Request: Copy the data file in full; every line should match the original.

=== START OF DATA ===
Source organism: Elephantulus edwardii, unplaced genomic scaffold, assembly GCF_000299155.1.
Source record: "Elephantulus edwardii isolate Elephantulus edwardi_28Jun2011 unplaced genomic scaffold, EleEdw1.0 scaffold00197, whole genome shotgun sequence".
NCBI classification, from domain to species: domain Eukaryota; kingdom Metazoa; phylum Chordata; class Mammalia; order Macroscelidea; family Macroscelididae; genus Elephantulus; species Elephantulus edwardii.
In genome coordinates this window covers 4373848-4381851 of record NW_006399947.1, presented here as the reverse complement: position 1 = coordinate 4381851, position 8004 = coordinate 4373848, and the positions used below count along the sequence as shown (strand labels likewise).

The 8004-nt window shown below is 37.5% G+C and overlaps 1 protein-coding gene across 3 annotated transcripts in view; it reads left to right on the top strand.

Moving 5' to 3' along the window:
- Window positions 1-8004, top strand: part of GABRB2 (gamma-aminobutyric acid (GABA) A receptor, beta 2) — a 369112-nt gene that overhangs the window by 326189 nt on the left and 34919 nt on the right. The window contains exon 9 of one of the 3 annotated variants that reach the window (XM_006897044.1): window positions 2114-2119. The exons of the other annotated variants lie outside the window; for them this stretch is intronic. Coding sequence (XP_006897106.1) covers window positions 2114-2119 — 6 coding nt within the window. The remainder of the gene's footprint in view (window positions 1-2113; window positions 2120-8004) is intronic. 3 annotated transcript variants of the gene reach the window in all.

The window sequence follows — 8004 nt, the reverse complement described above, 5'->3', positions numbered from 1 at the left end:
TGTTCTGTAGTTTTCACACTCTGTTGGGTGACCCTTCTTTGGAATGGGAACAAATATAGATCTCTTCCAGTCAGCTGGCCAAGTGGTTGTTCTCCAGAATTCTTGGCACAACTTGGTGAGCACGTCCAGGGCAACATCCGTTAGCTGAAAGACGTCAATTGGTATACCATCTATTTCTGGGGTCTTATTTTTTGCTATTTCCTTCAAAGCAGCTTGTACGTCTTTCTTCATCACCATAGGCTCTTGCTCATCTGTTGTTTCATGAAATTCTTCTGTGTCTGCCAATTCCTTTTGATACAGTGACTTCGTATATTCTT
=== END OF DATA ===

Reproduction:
Source organism: Elephantulus edwardii, unplaced genomic scaffold, assembly GCF_000299155.1.
Source record: "Elephantulus edwardii isolate Elephantulus edwardi_28Jun2011 unplaced genomic scaffold, EleEdw1.0 scaffold00197, whole genome shotgun sequence".
NCBI classification, from domain to species: domain Eukaryota; kingdom Metazoa; phylum Chordata; class Mammalia; order Macroscelidea; family Macroscelididae; genus Elephantulus; species Elephantulus edwardii.
In genome coordinates this window covers 4373848-4381851 of record NW_006399947.1, presented here as the reverse complement: position 1 = coordinate 4381851, position 8004 = coordinate 4373848, and the positions used below count along the sequence as shown (strand labels likewise).

The 8004-nt window shown below is 37.5% G+C and overlaps 1 protein-coding gene across 3 annotated transcripts in view; it reads left to right on the top strand.

Moving 5' to 3' along the window:
- Window positions 1-8004, top strand: part of GABRB2 (gamma-aminobutyric acid (GABA) A receptor, beta 2) — a 369112-nt gene that overhangs the window by 326189 nt on the left and 34919 nt on the right. The window contains exon 9 of one of the 3 annotated variants that reach the window (XM_006897044.1): window positions 2114-2119. The exons of the other annotated variants lie outside the window; for them this stretch is intronic. Coding sequence (XP_006897106.1) covers window positions 2114-2119 — 6 coding nt within the window. The remainder of the gene's footprint in view (window positions 1-2113; window positions 2120-8004) is intronic. 3 annotated transcript variants of the gene reach the window in all.

The window sequence follows — 8004 nt, the reverse complement described above, 5'->3', positions numbered from 1 at the left end:
TGTTCTGTAGTTTTCACACTCTGTTGGGTGACCCTTCTTTGGAATGGGAACAAATATAGATCTCTTCCAGTCAGCTGGCCAAGTGGTTGTTCTCCAGAATTCTTGGCACAACTTGGTGAGCACGTCCAGGGCAACATCCGTTAGCTGAAAGACGTCAATTGGTATACCATCTATTTCTGGGGTCTTATTTTTTGCTATTTCCTTCAAAGCAGCTTGTACGTCTTTCTTCATCACCATAGGCTCTTGCTCATCTGTTGTTTCATGAAATTCTTCTGTGTCTGCCAATTCCTTTTGATACAGTGACTTCGTATATTCTT